Ask a sports fan in Dallas what teams they hate the most, you’ll hear different answers from different people. Football fans will say the Cowboys biggest rivals are the Philadelphia Eagles and the New York Giants. Mavericks fans will point to the San Antonio Spurs and Los Angeles Lakers. Hockey fans will say the Dallas Stars are rivals with the Colorado Avalanche or, more recently, the St. Louis Blues. But ask fans in Minneapolis or St. Paul who the Minnesota Wild’s biggest rival is, they’ll resoundingly say the Dallas Stars. And maybe fans in all of Minnesota should be pointing rage toward the Lone Star State.
Minnesota fans are students of history. Vikings of all ages will recall the great times of the Purple People Eaters and mourn Packer’s kicker Ryan Longwell’s Christmas Eve field goal in 2004. If you bring up the name of quarterback Roger Staubach, fans will talk about his incredible ‘Hail Mary’ pass that brought the Cowboys victory over the Vikings in the 1975 NFL Playoffs. But there’s another reason, a hockey reason why Minnesota fans should hold the name Staubach and Cowboys in animosity.
A Team Without Fans
The story begins with a struggling team in Minnesota. The Minnesota North Stars were part of the NHL’s 1967 six-team expansion. Fans were excited for the team arrival but the good times would not last. During the 1970s-80s the North Stars started seeing attendance decline, despite the franchise’s playoff appearances. Minnesota experienced financial problems and things were not looking good for the franchise. John Zeigler Jr., former president of the NHL and chairman of the NHL marketing committee, approached Norman Green about buying the North Stars and keeping the team in Minnesota.
Green was a Canadian born shopping mall developer and businessman turned hockey executive. In 1979, he was part of a group that bought the Atlanta Flames and moved the team to Calgary. His name was etched into the Stanley Cup when the Flames took home the title in 1989. Green was interested in being apart of an expansion franchise, but those notions died when he bought the North Stars.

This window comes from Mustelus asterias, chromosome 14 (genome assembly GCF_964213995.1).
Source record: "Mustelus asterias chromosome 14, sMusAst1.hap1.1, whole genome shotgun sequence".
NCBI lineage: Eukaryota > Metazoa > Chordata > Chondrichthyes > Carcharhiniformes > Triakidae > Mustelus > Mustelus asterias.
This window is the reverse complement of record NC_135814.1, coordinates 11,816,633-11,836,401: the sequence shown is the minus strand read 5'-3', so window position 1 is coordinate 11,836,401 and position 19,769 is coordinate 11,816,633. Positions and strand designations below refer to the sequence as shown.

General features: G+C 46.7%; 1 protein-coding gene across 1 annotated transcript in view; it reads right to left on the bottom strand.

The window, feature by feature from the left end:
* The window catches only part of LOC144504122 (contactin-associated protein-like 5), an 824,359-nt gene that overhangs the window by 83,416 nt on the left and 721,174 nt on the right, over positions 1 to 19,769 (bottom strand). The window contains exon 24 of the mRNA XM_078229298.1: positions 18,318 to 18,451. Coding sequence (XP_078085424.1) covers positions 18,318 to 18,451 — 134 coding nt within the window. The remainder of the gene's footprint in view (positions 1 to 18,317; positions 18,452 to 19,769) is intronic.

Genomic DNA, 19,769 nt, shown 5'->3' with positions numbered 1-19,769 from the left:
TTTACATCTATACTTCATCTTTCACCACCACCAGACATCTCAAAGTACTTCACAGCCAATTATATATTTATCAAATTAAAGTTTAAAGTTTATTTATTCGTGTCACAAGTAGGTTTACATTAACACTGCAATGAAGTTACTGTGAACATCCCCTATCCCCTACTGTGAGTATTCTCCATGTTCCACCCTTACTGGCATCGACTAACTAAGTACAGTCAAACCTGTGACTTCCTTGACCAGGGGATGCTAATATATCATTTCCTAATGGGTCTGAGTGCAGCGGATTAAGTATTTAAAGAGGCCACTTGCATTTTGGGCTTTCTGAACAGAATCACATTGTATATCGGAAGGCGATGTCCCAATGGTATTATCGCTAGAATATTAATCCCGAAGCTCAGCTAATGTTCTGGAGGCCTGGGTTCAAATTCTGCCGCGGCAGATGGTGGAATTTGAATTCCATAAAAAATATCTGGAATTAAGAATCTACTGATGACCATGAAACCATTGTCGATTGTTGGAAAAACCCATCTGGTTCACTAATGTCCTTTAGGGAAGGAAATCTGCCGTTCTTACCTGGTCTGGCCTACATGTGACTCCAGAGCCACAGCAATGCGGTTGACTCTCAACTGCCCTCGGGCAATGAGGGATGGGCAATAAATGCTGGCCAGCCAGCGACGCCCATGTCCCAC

“As one of the lead and original owners of the Calgary Flames—enjoying 10 years of financial success, including winning the Stanley Cup in 1989—I was convinced that my experience in marketing could rekindle the support of the Minnesota fans,” Green wrote in a D Magazine autobiographical piece. “But after renovating the old Met Center and producing a top team that almost won the Stanley Cup in 1991, the fans still didn’t buy the critical season tickets, and attendance still fell under 60 percent. It was obvious we needed to move.”
In 1991, the North Stars began looking for a new home. The first deal was struck in Anaheim, and the franchise being moved into a new hockey ready building. However, the deal was short-lived when Mickey Mouse got involved. Disney offered to build a new franchise for the city and use its talent to market the team. The Anaheim Mighty Ducks were born, and the North Stars were still looking for a new home.
Cowboys Come Riding In
In exchange for Disney coming into the league, the NHL approved Green to move the North Stars to any location he felt was the best deal. Looking around the country, Green reached out to the only Texan he knew: Roger Staubach.
…thoughout Green’s ownership in Minnesota, he would have phone conversations with Staubach and when Green decided it was time to move the team to Dallas he called his friend.100 Things Stars Fans Should Know & Do Before They Die | Sean Shapiro, Mike Modano